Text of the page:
Gordon Lightfoot Book, Music and More!

The home of music journalist Nicholas Jennings, author of Lightfoot, the definitive new Gordon Lightfoot biography from Penguin Random House.
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Sheila Chandra - Drone Sweet Drone

One of the most beguiling albums of the summer of 1994 is Sheila Chandra's The Zen Kiss (Real World/Virgin). Like Chandra’s previous Weaving My Ancestors' Voices, it's a recording of solo voice with simple drone-note accompaniment. But the songs are so rich and the vocal techniques so entrancing that the album comes across as a deep, full-bodied work. The Zen Kiss draws on influences as diverse as Islamic, Andalusian, Bulgarian and Celtic musics. And, of course, being of East Indian heritage, Chandra also employs ragas and classical Indian musical ornamentations—always anchored by the incessant drone. As she writes in the liner notes: "The concept of drone has been important in bringing thes...
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Music Review: Van Morrison - A Sense of Wonder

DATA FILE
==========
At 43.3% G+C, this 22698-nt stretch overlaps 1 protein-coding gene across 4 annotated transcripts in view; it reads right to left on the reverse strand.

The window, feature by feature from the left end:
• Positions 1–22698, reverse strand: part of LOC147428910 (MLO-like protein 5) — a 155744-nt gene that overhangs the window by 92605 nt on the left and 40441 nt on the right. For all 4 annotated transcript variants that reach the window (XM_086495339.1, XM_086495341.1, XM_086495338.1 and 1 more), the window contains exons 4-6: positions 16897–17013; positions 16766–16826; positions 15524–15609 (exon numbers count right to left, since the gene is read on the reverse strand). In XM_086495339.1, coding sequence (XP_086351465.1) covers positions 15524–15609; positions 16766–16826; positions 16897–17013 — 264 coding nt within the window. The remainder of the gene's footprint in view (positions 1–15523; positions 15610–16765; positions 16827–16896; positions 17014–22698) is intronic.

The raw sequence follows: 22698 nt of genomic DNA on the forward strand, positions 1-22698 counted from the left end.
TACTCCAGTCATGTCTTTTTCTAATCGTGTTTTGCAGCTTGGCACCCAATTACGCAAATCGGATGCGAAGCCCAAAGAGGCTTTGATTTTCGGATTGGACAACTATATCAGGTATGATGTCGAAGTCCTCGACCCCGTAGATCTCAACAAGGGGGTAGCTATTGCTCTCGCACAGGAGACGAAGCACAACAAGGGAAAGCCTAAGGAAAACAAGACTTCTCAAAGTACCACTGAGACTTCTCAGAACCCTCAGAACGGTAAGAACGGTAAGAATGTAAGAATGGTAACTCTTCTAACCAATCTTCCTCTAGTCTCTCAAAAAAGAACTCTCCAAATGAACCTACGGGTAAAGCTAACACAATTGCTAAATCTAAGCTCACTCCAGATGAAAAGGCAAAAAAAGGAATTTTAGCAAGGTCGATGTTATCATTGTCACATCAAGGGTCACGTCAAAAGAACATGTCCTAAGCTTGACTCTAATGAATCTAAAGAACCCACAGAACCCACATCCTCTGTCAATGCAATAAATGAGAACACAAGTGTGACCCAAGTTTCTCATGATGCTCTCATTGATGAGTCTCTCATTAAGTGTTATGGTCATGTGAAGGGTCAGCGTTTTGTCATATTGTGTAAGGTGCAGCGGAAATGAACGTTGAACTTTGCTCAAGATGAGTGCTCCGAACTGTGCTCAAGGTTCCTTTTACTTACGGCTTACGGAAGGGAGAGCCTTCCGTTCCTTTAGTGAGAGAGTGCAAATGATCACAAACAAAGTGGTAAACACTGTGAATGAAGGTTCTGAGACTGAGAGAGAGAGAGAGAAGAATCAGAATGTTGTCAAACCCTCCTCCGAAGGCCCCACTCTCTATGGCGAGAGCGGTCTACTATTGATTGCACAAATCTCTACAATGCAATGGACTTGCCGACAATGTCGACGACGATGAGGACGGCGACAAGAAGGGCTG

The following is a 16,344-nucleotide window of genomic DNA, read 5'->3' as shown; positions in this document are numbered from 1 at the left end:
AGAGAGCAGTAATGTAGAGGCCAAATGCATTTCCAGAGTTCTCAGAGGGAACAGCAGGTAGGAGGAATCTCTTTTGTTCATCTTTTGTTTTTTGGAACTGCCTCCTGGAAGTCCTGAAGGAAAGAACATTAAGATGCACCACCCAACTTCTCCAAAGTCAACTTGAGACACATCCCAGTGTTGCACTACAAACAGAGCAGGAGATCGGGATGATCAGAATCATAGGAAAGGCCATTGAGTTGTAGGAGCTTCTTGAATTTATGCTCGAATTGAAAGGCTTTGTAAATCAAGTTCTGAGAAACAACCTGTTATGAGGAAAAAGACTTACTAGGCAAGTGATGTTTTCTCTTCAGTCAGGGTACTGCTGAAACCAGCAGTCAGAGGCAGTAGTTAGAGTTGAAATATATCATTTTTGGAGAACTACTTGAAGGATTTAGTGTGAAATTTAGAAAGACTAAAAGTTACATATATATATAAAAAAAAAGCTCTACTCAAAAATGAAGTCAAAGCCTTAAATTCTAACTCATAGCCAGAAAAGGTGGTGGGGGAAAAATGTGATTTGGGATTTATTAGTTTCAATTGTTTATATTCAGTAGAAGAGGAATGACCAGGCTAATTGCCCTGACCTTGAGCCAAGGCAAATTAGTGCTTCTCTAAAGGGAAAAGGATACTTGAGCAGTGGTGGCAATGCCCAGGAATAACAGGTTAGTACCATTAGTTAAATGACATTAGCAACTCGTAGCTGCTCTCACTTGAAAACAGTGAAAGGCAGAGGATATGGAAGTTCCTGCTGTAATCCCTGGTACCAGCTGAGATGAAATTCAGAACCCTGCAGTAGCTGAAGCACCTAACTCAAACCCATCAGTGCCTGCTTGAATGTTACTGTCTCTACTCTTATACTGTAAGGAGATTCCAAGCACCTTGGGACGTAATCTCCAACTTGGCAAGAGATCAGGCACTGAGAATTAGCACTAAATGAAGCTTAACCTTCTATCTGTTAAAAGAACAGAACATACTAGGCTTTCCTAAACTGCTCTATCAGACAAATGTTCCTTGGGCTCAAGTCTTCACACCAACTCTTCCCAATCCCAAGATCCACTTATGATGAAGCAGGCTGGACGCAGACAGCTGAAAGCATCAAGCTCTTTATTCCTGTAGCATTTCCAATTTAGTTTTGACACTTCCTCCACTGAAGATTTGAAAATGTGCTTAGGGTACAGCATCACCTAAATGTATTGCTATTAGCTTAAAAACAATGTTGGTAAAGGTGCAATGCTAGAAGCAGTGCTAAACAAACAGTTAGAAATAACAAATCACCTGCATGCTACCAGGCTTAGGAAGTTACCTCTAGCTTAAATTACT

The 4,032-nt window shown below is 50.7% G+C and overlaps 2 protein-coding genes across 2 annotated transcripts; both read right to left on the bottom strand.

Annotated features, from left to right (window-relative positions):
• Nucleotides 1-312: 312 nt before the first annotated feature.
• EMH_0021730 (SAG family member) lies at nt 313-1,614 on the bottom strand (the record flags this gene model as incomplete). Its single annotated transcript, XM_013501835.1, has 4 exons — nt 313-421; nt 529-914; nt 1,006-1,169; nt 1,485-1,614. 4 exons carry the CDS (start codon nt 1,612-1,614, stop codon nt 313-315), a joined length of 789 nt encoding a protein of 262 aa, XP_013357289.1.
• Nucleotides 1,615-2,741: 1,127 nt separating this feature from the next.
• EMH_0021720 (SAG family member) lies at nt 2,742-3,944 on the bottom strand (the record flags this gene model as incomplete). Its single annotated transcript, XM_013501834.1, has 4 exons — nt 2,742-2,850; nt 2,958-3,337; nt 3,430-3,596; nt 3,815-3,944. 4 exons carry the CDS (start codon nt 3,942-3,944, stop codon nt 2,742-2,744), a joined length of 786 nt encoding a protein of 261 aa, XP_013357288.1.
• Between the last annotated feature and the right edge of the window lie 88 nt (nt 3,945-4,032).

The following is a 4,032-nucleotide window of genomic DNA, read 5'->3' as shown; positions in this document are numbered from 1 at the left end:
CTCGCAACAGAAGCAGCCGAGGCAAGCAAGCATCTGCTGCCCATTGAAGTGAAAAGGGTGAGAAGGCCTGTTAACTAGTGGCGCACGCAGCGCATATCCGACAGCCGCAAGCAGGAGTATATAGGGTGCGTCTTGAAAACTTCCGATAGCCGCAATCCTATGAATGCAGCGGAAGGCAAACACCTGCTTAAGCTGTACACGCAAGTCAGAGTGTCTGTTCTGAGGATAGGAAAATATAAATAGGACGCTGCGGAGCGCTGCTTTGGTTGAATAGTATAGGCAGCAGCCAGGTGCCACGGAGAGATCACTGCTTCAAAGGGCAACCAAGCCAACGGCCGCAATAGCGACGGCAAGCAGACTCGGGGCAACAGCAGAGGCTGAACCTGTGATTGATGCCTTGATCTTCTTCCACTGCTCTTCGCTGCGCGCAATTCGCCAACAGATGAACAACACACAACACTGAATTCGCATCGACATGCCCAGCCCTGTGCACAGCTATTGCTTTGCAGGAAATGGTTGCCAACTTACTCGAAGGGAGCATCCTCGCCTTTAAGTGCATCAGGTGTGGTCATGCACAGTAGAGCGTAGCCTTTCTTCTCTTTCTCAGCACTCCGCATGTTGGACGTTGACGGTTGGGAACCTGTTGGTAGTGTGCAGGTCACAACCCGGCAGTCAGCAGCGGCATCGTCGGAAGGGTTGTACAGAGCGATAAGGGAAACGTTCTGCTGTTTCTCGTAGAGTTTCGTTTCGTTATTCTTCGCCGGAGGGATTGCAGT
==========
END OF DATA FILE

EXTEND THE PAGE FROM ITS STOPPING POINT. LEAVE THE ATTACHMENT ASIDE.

A mystical master of Gaelic rhythm and blues, Van Morrison has for more than 20 years served up musical puzzles to which he has offered no answers. But on A Sense of Wonder, his first album since Warner Brothers, his long-time label, reportedly dropped him, the Irish-born singer has stopped asking questions altogether. The result is lacklustre music with none of Morrison’s usual gut-wrenching soul. On the title track, Morrison contemplates nature’s beauty; with “Ancient of Days” and “The Master’s Eyes” he thanks the Creator for His generous ways; on the dirge-like “Let the Slave” he delivers the 18th-century visionary poet William Blake’s “The Price of Experience” in rapid monotone. Only on ...
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Loreena McKennitt - Celtic dreams

It was a ritual that ended up paying handsome dividends. Every Saturday for three years, Loreena McKennitt would rise before dawn, load her 50-lb. harp into the back of her beat-up Honda Civic and drive 150 km from her rented farmhouse in Stratford, Ont., to the St. Lawrence Market in downtown Toronto. There, McKennitt would find a spot amid the bustle of shoppers and shouting vendors. Her fiery red hair tumbling down over Elizabethan-style clothing, she sang ancient Celtic songs of mystery and romance to the ethereal strains of her instrument. The musician stopped more than a few passers-by dead in their tracks. And the appreciative ones tossed money her way. But then, McKennitt hit a gold ...
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